I can see the close resemblance of some of our American Mustangs, some Kigers especially, to some photographs I have seen of Portuguese Sorraias. And so I can see where the Sorraia Mustang comes from. I can also imagine how the Sorraia Mustang could play a role in the preservation of the Sorraia. However, then I hear that Sorraia Mustangs are a whole 'nuther thing from Portuguese Sorraias – not to get them confused. Which, to me, makes the Sorraia Mustangs seem insignificant. I feel like I'm missing part of the big picture.

I love the Kigers. If I can be convinced that the Sorraia thing is really about preservation and not just some slick way for a few people to make a bunch of money, then I am happy to do what I can to help.

Someone saying that the Sorraia Mustang is different and not to be confused with Portuguese Sorraias could be meaning that in a correct way, but it can also be meant to question the whole Sorraia Mustang project. If one doesn't view Sorraia Mustangs of good type as having a similar status as the Portuguese ones (with both not being absolutely pure anymore), then one could indeed consider the whole effort meaningless.

Because these Sorraia-type mustangs seem to have inherited "a lot of Sorraia", they certainly seem to be worthwhile preserving. Their Sorraia genes must be considered worthwhile preserving… Bringing them together with those of other Sorraia Mustangs, or even Portuguese Sorraias, in order to "strengthen the genes", will, in the long run, result in horses indistinguishable in phenotype from the Portuguese Sorraias.



                                                            Left: This Sorraia Mustang of Kiger origin is

                                                            as good in type as any Sorraias in Portugal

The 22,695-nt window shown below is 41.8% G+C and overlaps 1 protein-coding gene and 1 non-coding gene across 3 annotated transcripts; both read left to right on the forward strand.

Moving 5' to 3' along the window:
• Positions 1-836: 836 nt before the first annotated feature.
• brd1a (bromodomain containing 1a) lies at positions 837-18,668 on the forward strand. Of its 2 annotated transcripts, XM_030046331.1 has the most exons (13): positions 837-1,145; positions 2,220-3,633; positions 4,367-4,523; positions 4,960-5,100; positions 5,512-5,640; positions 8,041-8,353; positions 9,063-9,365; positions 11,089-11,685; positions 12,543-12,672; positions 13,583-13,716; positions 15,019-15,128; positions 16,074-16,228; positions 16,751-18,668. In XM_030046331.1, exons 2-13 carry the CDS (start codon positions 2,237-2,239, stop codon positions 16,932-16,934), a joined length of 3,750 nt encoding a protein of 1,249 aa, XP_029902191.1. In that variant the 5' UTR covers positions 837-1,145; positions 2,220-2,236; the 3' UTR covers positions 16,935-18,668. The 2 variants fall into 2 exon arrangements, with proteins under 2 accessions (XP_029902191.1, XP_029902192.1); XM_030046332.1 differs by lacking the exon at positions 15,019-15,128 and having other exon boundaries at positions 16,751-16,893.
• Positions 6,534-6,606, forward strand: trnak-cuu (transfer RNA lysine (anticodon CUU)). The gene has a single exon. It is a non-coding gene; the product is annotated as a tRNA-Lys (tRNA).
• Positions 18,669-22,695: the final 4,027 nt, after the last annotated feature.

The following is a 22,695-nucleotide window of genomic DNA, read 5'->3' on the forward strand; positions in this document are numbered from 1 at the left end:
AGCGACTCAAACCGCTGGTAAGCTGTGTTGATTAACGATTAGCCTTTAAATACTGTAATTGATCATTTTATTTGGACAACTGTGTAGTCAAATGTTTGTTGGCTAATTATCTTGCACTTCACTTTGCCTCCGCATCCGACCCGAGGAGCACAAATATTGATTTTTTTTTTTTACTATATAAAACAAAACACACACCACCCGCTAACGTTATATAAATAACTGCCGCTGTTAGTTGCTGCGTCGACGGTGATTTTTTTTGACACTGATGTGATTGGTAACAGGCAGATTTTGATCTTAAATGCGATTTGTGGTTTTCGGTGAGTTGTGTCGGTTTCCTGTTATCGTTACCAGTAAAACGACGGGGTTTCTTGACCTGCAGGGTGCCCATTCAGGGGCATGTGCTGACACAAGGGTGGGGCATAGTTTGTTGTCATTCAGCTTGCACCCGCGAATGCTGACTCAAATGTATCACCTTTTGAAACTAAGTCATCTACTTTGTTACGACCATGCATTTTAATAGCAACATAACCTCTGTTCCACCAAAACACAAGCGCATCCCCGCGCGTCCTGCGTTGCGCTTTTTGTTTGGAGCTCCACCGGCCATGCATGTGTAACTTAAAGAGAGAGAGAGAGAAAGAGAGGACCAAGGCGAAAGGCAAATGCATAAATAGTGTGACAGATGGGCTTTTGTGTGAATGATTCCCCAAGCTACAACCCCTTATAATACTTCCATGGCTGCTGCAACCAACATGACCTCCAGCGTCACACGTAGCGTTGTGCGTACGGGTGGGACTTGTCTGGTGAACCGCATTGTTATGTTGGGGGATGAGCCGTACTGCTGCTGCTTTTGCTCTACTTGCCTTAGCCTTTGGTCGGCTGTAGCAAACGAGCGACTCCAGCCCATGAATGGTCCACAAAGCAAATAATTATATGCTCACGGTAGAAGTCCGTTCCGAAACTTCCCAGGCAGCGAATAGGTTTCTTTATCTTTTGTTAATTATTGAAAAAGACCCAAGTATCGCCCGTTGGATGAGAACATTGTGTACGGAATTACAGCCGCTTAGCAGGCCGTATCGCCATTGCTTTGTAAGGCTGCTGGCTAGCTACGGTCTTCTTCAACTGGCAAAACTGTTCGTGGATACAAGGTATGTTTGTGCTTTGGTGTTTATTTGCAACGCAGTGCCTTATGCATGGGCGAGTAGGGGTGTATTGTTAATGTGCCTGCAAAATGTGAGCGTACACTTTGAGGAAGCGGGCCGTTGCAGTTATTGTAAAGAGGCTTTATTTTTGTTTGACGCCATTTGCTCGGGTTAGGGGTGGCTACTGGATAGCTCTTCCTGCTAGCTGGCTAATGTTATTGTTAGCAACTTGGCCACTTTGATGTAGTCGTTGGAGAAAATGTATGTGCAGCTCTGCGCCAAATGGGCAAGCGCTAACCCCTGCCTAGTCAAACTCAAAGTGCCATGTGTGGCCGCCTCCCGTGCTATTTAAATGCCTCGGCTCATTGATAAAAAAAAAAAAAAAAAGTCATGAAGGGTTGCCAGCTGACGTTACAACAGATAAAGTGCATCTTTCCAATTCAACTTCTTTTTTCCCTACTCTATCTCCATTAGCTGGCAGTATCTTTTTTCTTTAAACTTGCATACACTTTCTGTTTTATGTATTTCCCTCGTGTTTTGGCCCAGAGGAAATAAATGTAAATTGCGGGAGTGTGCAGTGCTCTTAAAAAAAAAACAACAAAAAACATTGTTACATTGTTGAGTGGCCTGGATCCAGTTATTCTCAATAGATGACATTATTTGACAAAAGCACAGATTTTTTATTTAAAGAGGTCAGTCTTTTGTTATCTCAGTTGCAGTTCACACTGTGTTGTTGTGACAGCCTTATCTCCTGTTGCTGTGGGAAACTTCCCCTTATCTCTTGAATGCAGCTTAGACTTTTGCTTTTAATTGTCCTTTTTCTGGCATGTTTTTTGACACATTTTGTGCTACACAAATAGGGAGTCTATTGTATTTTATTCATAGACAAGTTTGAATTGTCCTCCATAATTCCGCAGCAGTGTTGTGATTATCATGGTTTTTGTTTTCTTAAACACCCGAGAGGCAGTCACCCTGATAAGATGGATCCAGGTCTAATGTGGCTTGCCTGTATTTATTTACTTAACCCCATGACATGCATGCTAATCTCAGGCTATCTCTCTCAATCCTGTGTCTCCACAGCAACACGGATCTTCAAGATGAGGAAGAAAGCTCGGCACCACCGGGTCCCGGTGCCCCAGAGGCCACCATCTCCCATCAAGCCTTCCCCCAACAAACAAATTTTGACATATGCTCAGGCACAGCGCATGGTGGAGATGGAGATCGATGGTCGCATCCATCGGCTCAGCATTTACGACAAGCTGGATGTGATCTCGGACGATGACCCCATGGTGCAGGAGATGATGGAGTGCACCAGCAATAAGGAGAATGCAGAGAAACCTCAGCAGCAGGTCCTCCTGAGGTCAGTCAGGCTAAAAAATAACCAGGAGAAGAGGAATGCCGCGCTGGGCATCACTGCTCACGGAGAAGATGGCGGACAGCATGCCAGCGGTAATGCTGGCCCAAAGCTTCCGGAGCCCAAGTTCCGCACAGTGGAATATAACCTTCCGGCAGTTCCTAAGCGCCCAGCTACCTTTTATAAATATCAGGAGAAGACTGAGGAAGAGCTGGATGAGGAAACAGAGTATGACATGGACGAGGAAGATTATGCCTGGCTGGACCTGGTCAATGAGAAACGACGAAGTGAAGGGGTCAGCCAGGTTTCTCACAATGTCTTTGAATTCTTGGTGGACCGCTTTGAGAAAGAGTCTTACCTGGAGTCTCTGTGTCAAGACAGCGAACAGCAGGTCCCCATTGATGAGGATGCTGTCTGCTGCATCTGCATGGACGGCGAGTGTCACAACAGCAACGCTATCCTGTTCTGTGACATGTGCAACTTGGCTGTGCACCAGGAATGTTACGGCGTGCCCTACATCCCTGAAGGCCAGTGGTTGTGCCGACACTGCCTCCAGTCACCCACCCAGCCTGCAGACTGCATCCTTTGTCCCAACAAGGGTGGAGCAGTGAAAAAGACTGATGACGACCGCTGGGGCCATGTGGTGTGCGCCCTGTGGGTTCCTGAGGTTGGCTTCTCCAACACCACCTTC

On the other hand, whoever said the two must not be confused, may simply be concerned about clarity and truthfulness. The development over the last few years was like this: At first, Americans had hardly ever heard of Sorraias; if they had, they didn't have a very clear idea of them, plus they had been fed incorrect information. Then some got interested, and when they heard about Sorraia-type mustangs, they got interested in those. Next, some started to question the Sorraia, and question the Sorraia Mustang, but with many, the Sorraia-type mustang became a household word. Pretty soon, people started to brag about their "Sorraia type" mustangs", some of which had only a foggy idea of what a Sorraia looks like, and often their horses were a far cry from Sorraia type. All of a sudden, some people even started to simply refer to their mustangs as "Sorraias" (which may not even have been Sorraia in type, let alone registered SMS). They just nonchalantly called their mustangs "Sorraias". That's where things go out of hand, and why it is important to differentiate between Portuguese Sorraias and Sorraia Mustangs.

Right now we have a situation where we find many mustangs with Sorraia characteristics, but only few that totally look like a Sorraia. While it's obvious that we are dealing with horses which have the potential and deserve recognition and preservation, we must not ignore that they are "contaminated". Only through a determined breeding effort can we hope to arrive at a population of Sorraia Mustangs that breed true, and as a whole resemble the Portuguese Sorraia in phenotype.

I would advocate to always have different terms for the two, just to be above-board and honest about things. The term "Sorraia Mustang" was chosen because these horses have a mustang background. It may not be an ideal label for them, but it works, at least for now. The goal is to preserve the Sorraia genes, not to deny their mustang background, or deliberately cover their origin and try "selling" them as being the same as Portuguese Sorraias.

Another aspect is: Portuguese Sorraia people appreciate the Sorraia Mustangs for what they are, and recognize their Sorraia ancestry. They would certainly frown upon anyone who is simply declaring their mustangs to be "Sorraias", lumping them together with their horses, and would likely oppose the Sorraia Mustang project if they felt something "fishy" was going on.